Mutz suggests that people’s reasoning in relation to trade is similar to their reasoning in relation to human relationships at a personal level: “People trust people who look more like them” (page 101) and people are influenced by things as basic as who they like and who they do not like. Hence, in a survey conducted by Mutz, those who, in answer to a request to name the US’s three largest trading partners forgot Canada were less likely to support international trade than those who remembered Canada, whilst those who forgot China were more likely to support trade than those who remembered it.
Unfortunately, all of the attitudes that lead to a negative view of trade receive regular reinforcement. Mutz’s survey of references to trade in major US newspapers between 2000 and 2018 indicates that the vast majority of such references viewed trade as competition rather than cooperation; her survey of references to job losses in major US newspapers over the same period indicates that trade is frequently blamed for losses, whilst automation is very rarely blamed despite most economists believing that this is the primary cause of US manufacturing job loss; the idea of trade being a zero sum game is reinforced by concepts such as “trade deficits” and even “fair trade” (which sound, to the uninitiated, as though a fixed sized pie is being unevenly divided); and news stories reporting the benefits of free trade generally support their narrative with graphs and other impersonal material whilst those opposing it show pictures of forlorn American workers who have lost their jobs, which naturally have a bigger emotional impact. More fundamentally, Mutz points to the simplicity of the claims made by those who oppose free trade (primarily relating to job losses) in comparison to the complexity of the arguments in favour of free trade.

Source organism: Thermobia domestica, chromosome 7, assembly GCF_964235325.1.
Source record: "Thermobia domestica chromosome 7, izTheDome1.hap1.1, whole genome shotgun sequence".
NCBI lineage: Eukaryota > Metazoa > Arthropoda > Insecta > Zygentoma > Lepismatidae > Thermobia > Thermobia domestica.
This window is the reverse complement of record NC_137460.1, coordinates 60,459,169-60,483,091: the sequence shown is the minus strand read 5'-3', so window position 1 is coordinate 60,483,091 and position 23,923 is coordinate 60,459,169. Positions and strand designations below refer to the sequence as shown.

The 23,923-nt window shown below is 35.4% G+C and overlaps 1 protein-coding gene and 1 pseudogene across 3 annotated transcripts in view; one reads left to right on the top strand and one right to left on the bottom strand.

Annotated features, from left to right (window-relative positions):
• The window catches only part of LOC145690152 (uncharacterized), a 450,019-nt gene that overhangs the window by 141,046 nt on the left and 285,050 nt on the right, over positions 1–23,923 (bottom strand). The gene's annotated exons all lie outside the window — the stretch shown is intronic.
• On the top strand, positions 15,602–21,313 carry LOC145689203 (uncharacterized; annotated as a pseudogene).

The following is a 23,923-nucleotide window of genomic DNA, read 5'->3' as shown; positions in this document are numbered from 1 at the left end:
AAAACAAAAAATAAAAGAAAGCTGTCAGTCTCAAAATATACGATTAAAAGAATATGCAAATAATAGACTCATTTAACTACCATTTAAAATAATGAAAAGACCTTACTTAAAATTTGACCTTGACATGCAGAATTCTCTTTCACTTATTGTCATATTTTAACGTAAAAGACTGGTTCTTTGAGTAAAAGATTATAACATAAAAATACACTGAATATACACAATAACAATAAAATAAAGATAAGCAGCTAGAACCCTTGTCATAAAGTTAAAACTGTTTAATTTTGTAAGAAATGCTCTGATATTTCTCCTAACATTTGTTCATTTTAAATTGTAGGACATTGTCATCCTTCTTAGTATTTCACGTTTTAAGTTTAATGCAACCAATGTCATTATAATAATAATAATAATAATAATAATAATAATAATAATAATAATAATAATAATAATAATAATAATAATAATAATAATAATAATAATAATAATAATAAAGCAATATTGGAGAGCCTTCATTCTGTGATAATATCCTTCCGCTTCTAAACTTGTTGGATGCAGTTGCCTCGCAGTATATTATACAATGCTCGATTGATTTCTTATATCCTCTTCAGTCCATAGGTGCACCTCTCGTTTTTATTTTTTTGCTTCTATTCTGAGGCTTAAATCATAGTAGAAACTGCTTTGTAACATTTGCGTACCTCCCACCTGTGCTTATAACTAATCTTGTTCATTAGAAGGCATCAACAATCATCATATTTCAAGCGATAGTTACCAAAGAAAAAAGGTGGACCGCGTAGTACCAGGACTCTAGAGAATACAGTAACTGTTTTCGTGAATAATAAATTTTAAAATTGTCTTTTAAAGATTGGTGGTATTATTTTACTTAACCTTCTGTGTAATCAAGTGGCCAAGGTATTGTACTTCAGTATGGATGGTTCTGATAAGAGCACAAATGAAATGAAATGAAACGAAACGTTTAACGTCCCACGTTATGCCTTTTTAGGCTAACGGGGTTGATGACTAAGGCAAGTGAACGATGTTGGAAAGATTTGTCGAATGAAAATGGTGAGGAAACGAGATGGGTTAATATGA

Mutz provides copious evidence that, overall, supports her theories. However, the book is not without flaw. Some of the numerous graphs and charts are not well labelled and space limitations have resulted in Mutz cross referring to a significant amount of online material. Readers also need to be on their guard since a number of the graphs are not based to zero, which results in differences being exaggerated (the graphs on page 127 relating to racial differences being particularly egregious examples of this). Furthermore, some of the research results, whilst statistically significant, do not suggest huge differences among different categories of people and Mutz may on occasions be guilty of over-interpreting them.